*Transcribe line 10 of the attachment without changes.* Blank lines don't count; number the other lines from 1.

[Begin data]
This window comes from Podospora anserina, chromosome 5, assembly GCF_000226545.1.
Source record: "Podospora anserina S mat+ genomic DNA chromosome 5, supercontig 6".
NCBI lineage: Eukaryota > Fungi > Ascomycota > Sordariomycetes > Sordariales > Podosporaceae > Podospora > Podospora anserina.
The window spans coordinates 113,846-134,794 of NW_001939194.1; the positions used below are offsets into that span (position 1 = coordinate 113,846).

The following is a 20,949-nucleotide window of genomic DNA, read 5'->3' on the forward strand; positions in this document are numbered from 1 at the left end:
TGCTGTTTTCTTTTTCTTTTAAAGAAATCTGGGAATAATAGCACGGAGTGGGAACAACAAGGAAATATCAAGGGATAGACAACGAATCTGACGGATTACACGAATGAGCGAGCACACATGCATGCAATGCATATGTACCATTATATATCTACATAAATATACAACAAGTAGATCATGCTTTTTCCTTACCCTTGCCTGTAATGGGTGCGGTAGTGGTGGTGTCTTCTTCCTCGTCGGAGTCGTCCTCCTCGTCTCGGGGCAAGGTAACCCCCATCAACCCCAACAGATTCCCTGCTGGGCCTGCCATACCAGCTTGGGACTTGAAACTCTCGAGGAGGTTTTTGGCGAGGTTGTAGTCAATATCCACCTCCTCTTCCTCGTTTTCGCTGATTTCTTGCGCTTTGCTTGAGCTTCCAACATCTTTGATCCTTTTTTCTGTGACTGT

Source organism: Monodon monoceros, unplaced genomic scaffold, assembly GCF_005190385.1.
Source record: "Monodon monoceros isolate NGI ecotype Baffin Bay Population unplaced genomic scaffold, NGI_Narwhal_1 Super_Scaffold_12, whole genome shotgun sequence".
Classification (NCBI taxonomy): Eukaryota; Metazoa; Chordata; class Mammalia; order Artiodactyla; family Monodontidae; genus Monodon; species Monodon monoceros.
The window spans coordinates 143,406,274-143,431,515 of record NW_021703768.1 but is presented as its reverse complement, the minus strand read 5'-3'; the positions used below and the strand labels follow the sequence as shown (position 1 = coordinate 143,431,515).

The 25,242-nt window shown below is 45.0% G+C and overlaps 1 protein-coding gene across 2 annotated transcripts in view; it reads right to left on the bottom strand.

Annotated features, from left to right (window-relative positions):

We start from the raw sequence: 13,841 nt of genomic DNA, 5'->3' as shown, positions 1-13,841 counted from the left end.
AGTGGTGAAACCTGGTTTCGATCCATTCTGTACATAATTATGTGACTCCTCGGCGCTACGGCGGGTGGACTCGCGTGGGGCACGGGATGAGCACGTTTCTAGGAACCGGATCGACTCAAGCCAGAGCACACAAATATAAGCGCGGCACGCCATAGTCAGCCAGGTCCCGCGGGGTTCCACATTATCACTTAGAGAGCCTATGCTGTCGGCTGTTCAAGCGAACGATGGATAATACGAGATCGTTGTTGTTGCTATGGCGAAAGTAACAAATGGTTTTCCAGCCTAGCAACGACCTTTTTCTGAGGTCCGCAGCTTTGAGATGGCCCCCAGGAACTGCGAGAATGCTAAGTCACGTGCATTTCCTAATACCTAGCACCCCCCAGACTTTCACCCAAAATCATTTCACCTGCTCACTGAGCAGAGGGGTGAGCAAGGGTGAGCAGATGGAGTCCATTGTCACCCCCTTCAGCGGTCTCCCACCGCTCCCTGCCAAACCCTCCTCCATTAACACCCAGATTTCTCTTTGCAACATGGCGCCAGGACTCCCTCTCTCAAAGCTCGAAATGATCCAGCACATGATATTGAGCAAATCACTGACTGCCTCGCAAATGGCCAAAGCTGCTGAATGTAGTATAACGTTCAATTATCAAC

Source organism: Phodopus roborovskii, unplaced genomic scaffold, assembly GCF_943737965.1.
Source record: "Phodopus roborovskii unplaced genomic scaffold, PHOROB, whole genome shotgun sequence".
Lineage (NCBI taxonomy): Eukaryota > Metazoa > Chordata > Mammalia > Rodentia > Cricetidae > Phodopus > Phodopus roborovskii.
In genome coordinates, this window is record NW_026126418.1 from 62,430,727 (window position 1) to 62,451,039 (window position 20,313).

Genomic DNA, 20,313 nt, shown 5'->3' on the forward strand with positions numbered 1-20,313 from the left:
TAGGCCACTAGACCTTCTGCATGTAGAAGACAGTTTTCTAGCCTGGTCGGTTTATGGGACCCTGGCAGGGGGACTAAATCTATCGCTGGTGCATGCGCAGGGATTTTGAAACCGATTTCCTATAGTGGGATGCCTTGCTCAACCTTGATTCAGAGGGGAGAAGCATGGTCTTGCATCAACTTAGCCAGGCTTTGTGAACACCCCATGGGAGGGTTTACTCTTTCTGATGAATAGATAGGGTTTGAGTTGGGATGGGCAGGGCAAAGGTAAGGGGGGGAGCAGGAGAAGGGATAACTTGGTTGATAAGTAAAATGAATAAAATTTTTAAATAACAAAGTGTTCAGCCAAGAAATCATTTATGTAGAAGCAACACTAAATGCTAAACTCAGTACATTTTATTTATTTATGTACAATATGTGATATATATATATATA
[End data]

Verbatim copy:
The window spans coordinates 143,406,274-143,431,515 of record NW_021703768.1 but is presented as its reverse complement, the minus strand read 5'-3'; the positions used below and the strand labels follow the sequence as shown (position 1 = coordinate 143,431,515).